Managing risk with sector diversification
SINGAPORE--By virtue of low interest rates, moderate inflation and a stable currency, financial conditions in Singapore maintain a case for share investing. Investors must be aware, however, that it is never wise to put all of one’s eggs in one basket and invest all of one’s life savings in one stock. Different stocks display different price performances, and investors must choose their stocks carefully.
The most effective way of reducing risk related to stock performance is to build a diverse investment portfolio – to choose stocks that belong to different business sectors. Some investors may find the selection of different stocks a complicated undertaking. However, examining the performance of individual business sectors can provide guidance on where to begin.
A typical trading day on the Singapore stock market will see the top 10 stocks by turnover represent five or six different business sectors. The performance of these sectors, among others, can be summarised by the FTSE ST Index Series, which includes 12 distinct indices tracking the major business sectors.
To illustrate how the varying performance of different stocks can affect a portfolio, consider the 2012 performance of these 12 sector indices. The FTSE ST All Share Index, which is made up of all the 166 stocks that also make up the 12 different sector indices, generated a total return of +26.4 per cent last year. However, this figure comprised both positive and negative results.On one end of the spectrum, the FTSE ST Real Estate Holding & Development Index generated a total return of 59.4% , while on the other end the FTSE ST Consumer Goods Index (with dividends included) declined 15.8%. In total, two sector indices declined and 10 sector indices generated gains. The +26.4 per cent gain seen by the FTSE ST All Share Index was made possible because total gains from individual sectors offset declines.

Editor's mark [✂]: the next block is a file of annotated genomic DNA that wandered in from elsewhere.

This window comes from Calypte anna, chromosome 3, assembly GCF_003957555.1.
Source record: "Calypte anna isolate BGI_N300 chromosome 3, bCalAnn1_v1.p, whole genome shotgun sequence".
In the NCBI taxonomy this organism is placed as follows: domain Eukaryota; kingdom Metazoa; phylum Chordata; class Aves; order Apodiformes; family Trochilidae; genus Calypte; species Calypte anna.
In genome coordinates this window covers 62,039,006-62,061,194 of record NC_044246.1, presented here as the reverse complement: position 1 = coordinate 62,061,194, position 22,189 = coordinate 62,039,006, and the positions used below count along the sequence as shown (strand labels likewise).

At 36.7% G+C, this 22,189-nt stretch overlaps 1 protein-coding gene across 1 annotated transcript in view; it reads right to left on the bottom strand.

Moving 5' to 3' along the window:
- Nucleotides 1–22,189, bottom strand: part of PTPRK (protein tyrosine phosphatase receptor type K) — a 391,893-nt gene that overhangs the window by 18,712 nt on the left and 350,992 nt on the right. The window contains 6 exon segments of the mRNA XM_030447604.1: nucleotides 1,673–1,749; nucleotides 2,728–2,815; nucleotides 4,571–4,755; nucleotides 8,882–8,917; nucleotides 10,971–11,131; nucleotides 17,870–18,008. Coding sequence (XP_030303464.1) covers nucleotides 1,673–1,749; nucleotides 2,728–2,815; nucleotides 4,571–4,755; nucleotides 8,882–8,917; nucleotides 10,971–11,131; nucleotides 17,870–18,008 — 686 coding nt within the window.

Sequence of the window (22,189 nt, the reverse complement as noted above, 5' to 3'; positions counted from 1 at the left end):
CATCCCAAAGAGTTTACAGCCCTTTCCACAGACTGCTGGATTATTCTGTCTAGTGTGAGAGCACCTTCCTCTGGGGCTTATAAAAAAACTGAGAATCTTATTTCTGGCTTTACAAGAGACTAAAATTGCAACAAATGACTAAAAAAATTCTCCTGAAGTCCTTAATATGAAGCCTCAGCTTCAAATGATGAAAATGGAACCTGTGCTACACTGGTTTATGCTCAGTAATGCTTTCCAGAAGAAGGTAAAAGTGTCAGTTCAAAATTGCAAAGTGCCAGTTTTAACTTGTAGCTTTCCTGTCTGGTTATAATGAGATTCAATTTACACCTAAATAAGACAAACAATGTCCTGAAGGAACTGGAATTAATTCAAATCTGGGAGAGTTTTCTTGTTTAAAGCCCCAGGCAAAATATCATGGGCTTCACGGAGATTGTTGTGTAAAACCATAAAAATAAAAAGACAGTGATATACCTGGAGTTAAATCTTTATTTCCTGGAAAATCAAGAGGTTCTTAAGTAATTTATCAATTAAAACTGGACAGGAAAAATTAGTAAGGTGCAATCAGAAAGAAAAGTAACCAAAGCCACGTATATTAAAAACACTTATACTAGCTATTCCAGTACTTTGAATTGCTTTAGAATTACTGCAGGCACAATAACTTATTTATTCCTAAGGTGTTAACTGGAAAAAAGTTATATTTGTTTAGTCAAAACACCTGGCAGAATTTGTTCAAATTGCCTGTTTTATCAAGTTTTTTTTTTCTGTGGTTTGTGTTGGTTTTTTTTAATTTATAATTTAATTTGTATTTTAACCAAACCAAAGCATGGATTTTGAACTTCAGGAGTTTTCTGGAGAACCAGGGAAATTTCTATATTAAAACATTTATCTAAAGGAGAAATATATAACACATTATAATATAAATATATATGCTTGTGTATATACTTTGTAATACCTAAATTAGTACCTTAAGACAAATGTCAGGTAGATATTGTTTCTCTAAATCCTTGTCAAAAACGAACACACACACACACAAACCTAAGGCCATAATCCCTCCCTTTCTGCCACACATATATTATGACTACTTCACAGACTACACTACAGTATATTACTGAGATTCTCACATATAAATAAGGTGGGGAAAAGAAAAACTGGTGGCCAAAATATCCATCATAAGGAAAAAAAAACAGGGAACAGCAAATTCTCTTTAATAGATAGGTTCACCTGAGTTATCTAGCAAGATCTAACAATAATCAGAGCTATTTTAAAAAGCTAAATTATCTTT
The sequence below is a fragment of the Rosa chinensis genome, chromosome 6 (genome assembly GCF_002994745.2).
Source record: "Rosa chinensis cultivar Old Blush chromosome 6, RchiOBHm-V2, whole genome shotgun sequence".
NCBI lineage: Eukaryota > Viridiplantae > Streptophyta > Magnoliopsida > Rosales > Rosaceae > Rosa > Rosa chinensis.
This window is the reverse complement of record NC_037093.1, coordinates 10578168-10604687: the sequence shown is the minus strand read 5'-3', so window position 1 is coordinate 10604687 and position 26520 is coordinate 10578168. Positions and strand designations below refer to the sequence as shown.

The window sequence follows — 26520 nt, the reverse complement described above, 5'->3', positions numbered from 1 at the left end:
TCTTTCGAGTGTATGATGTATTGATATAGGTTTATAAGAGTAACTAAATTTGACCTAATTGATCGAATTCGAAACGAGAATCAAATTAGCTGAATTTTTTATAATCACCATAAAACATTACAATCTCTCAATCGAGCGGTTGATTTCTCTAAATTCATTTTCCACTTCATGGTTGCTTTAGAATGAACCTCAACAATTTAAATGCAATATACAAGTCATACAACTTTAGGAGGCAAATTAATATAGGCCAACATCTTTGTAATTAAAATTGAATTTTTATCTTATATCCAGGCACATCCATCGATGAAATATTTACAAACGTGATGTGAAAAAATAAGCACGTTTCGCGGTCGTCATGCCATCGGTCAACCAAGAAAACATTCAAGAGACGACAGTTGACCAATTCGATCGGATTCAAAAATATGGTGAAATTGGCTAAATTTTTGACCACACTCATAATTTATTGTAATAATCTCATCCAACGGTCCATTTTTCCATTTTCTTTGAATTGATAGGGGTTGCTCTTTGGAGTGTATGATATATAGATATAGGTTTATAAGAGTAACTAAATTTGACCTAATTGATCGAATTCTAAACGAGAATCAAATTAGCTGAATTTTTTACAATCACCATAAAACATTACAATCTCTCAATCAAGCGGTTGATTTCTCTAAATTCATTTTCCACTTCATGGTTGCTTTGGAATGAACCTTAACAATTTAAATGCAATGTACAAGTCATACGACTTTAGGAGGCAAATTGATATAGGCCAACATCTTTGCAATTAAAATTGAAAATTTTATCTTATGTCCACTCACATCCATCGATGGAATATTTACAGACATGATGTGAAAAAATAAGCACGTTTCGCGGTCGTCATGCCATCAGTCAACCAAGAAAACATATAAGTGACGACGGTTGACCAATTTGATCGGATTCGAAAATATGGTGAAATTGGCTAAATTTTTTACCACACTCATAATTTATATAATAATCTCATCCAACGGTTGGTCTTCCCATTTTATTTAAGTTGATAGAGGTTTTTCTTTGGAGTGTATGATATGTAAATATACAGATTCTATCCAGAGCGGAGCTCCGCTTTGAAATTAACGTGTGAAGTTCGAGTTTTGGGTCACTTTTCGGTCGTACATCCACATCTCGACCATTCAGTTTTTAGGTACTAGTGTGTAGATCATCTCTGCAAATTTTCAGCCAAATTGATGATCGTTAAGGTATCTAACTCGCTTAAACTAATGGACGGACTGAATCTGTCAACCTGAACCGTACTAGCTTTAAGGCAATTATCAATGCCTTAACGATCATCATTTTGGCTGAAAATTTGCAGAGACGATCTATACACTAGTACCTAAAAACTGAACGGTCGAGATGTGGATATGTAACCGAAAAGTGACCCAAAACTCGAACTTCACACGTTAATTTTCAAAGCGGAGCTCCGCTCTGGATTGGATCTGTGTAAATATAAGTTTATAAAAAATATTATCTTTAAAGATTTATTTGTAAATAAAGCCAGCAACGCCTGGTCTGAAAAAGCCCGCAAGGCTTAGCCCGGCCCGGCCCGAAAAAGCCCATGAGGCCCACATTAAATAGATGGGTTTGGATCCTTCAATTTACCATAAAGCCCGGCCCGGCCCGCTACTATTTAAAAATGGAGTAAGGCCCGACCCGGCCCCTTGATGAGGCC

This principle applies to individual stocks too. As an example, consider an investor who chose to invest equally in three specific stocks: firstly Wilmar, the largest stock of the FTSE ST Consumer Goods Index in 2012;secondly Keppel Corp, the largest stock of the FTSE ST Oil & Gas Index; and thirdly SingTel, the largest stock of the Telecommunications Index.
At the very end of 2011, the portfolio would have been almost balanced with Wilmar making up 35 per cent of the portfolio with 2,000 shares at S$5.00 each, Keppel Corp making up 33% of the portfolio with 1,000 shares at S$9.30 each and Singtel making up 32% of the portfolio with 3,000 shares at $3.09 each. The total portfolio would be worth S$28,570 at the end of 2011.
During 2012, Wilmar depreciated 33.2 per cent, Keppel Corp appreciated 18.3 per cent and Singtel appreciated 6.8 per cent. Dividends were added to total returns and in the case of Singtel, 3,000 shares generated S$474 in dividends. In terms of Singtel services, that is equivalent to nine months of minimum monthly subscription payment on the current flexi value Samsung Galaxy Note plan. At the end of 2012, the portfolio would have marginally increased in value to S$28,596.
The performance of this portfolio illustrates the importance of diversification. By choosing stocks from three different business sectors, the investor did not become excessively exposed to an underperforming stock. Even though the underperforming sector made up the largest part of the portfolio, its losses were offset by the performance of the two other stocks that gained.
Diversification is thus overall a more recommended strategy for investors who seek long-term capital gains. In contrast, focusing on a single stock or sector in anticipation that it will outperform all other stocks or sectors is typically reserved for active traders or speculators.